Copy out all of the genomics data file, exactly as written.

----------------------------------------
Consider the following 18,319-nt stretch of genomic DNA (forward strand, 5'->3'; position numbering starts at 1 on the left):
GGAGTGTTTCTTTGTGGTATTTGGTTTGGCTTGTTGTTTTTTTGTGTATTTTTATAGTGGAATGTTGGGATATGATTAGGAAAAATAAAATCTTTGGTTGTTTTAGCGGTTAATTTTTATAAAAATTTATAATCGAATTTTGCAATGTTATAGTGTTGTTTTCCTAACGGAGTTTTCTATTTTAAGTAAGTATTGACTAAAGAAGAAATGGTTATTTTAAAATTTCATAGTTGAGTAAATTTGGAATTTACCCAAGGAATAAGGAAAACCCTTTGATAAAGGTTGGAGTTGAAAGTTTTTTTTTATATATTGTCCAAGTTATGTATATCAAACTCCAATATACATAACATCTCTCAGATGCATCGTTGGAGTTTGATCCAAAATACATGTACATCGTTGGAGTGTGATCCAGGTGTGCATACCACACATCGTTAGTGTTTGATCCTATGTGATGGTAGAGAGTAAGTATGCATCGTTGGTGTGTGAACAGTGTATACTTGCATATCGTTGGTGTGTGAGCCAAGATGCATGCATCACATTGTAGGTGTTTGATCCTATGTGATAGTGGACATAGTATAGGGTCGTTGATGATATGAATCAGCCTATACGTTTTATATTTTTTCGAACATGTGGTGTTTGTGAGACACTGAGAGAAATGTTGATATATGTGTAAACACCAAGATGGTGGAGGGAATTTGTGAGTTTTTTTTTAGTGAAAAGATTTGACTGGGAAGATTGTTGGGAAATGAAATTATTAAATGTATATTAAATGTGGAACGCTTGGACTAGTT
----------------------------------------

Consider the following 18,319-nt stretch of genomic DNA (forward strand, 5'->3'; position numbering starts at 1 on the left):
GGAGTGTTTCTTTGTGGTATTTGGTTTGGCTTGTTGTTTTTTTGTGTATTTTTATAGTGGAATGTTGGGATATGATTAGGAAAAATAAAATCTTTGGTTGTTTTAGCGGTTAATTTTTATAAAAATTTATAATCGAATTTTGCAATGTTATAGTGTTGTTTTCCTAACGGAGTTTTCTATTTTAAGTAAGTATTGACTAAAGAAGAAATGGTTATTTTAAAATTTCATAGTTGAGTAAATTTGGAATTTACCCAAGGAATAAGGAAAACCCTTTGATAAAGGTTGGAGTTGAAAGTTTTTTTTTATATATTGTCCAAGTTATGTATATCAAACTCCAATATACATAACATCTCTCAGATGCATCGTTGGAGTTTGATCCAAAATACATGTACATCGTTGGAGTGTGATCCAGGTGTGCATACCACACATCGTTAGTGTTTGATCCTATGTGATGGTAGAGAGTAAGTATGCATCGTTGGTGTGTGAACAGTGTATACTTGCATATCGTTGGTGTGTGAGCCAAGATGCATGCATCACATTGTAGGTGTTTGATCCTATGTGATAGTGGACATAGTATAGGGTCGTTGATGATATGAATCAGCCTATACGTTTTATATTTTTTCGAACATGTGGTGTTTGTGAGACACTGAGAGAAATGTTGATATATGTGTAAACACCAAGATGGTGGAGGGAATTTGTGAGTTTTTTTTTAGTGAAAAGATTTGACTGGGAAGATTGTTGGGAAATGAAATTATTAAATGTATATTAAATGTGGAACGCTTGGACTAGTT